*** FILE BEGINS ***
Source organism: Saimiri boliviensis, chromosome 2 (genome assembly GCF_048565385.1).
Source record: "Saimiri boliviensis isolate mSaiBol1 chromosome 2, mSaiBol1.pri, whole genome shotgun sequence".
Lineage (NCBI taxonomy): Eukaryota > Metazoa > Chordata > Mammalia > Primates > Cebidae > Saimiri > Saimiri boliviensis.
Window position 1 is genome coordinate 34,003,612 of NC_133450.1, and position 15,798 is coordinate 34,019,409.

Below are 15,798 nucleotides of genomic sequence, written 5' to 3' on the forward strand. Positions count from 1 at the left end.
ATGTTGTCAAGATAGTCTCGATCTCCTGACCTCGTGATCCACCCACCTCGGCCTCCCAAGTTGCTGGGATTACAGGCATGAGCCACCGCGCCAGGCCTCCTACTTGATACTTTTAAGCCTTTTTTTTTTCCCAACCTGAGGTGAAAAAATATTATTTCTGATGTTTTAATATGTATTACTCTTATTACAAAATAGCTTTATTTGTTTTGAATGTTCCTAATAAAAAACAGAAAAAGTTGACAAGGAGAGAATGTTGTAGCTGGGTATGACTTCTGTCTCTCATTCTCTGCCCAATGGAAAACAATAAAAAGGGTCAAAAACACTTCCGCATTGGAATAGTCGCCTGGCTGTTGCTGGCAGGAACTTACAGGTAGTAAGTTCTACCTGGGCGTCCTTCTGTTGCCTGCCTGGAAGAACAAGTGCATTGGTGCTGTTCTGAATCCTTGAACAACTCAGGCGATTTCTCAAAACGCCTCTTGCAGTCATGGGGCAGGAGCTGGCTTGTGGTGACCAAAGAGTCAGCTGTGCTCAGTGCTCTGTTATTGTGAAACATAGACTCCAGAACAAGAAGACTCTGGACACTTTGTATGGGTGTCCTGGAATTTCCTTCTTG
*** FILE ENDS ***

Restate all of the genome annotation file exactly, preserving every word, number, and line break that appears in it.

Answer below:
Source organism: Saimiri boliviensis, chromosome 2 (genome assembly GCF_048565385.1).
Source record: "Saimiri boliviensis isolate mSaiBol1 chromosome 2, mSaiBol1.pri, whole genome shotgun sequence".
Lineage (NCBI taxonomy): Eukaryota > Metazoa > Chordata > Mammalia > Primates > Cebidae > Saimiri > Saimiri boliviensis.
Window position 1 is genome coordinate 34,003,612 of NC_133450.1, and position 15,798 is coordinate 34,019,409.

Below are 15,798 nucleotides of genomic sequence, written 5' to 3' on the forward strand. Positions count from 1 at the left end.
ATGTTGTCAAGATAGTCTCGATCTCCTGACCTCGTGATCCACCCACCTCGGCCTCCCAAGTTGCTGGGATTACAGGCATGAGCCACCGCGCCAGGCCTCCTACTTGATACTTTTAAGCCTTTTTTTTTTCCCAACCTGAGGTGAAAAAATATTATTTCTGATGTTTTAATATGTATTACTCTTATTACAAAATAGCTTTATTTGTTTTGAATGTTCCTAATAAAAAACAGAAAAAGTTGACAAGGAGAGAATGTTGTAGCTGGGTATGACTTCTGTCTCTCATTCTCTGCCCAATGGAAAACAATAAAAAGGGTCAAAAACACTTCCGCATTGGAATAGTCGCCTGGCTGTTGCTGGCAGGAACTTACAGGTAGTAAGTTCTACCTGGGCGTCCTTCTGTTGCCTGCCTGGAAGAACAAGTGCATTGGTGCTGTTCTGAATCCTTGAACAACTCAGGCGATTTCTCAAAACGCCTCTTGCAGTCATGGGGCAGGAGCTGGCTTGTGGTGACCAAAGAGTCAGCTGTGCTCAGTGCTCTGTTATTGTGAAACATAGACTCCAGAACAAGAAGACTCTGGACACTTTGTATGGGTGTCCTGGAATTTCCTTCTTG